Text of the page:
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Monday, April 10, 2000 Missoulian Editorial It looks like 6-year-old Elian Gonzalez will be reunited with his father and will return home to Cuba.

Fifteen years from now, Elian will be a young man, maybe ready to use his unique past to create a different future.

Fidel Castro, now 73 and showing signs of senility, will likely be dead by then. He's probably groomed a Communist clone to take over where he left off, but the passing of one repressive leader may open up possibilities for change.

So does the growing up of Elian, who experienced so much at such an early age. His mother and stepfather died trying to float to freedom from Cuba, and Elian was found Thanksgiving Day, clinging to an inner tube off the coast of Florida. Dolphins swam nearby and kept him afloat, according to some.

Six-year-olds remember. Elian could grow up to make a difference in the two worlds he now knows  Cuba and America.

Maybe he will develop a deep understanding about parental kidnapping. In this country, the State Department's Office of Children's Issues helps American parents seek the return of children who have been abducted overseas by a fleeing spouse. In December 1999, the office was trying to find and return about 1,150 children from abroad.

If Juan Miguel Gonzalez turns out to be a model father, maybe Elian will grow up to become an advocate for father-son relationships and bonding. He could return to this country to help: America is sure facing a fatherhood crisis. Nearly four out of 10 children in the United States live in a home without their dad. By some estimates, 60 percent of the children born, like Elian, in the 1990s in this country will spend a significant part of their childhood in a father-absent home.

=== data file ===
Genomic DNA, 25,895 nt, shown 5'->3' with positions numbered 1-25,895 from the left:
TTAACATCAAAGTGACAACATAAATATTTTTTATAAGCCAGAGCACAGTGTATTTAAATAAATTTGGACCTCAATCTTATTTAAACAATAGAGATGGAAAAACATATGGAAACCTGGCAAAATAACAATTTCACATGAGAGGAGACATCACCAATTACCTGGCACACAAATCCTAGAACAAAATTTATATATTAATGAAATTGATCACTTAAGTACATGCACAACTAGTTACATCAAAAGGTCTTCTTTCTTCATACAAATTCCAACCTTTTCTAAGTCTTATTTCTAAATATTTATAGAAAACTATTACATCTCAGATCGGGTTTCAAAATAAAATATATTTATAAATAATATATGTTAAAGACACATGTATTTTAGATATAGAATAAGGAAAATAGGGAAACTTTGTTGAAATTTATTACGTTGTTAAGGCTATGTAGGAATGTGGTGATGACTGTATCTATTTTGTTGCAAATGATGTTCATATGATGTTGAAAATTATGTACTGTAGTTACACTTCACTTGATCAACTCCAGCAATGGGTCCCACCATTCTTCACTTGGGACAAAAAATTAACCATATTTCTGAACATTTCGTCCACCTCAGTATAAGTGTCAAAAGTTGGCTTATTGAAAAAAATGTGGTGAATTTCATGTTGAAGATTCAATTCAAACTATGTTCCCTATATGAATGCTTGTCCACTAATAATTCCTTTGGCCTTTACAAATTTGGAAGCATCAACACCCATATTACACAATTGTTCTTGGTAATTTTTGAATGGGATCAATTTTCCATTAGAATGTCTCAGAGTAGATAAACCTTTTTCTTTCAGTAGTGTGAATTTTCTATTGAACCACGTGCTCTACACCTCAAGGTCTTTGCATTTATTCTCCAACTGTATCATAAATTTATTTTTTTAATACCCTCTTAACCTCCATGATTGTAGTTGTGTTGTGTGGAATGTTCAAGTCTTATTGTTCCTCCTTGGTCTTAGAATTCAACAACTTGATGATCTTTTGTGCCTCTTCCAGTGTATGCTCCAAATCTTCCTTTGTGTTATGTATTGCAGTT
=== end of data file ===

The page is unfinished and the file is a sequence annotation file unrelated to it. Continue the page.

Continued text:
Elian could carry banners for education, freedom of the press or new technology and how it links the world. He's been tutored at home since he arrived in the United States, a benefit that America's public schools allow or provide when circumstances require it. Every day he's watched a huge press pool assemble outside his relatives' homes. Developments in this country have been beamed instantaneously around the world via computer, fax, satellite and cell phone  even to Cuba, which has no such luxury as freedom of the press or information.

Poverty, immigration reform, due process, the rights of children and parents  just think of all of the issues his short stay has raised for us, for his relatives, for Cuba and the world.

It isn't right to keep Elian in the United States just to give Fidel Castro a poke in the eye. He should be reunited with his father.

Let's hope Elian emerges from his four American months with an understanding of what democracy is, and hope that he develops personal power to make the experience mean something later, in his country or this one.

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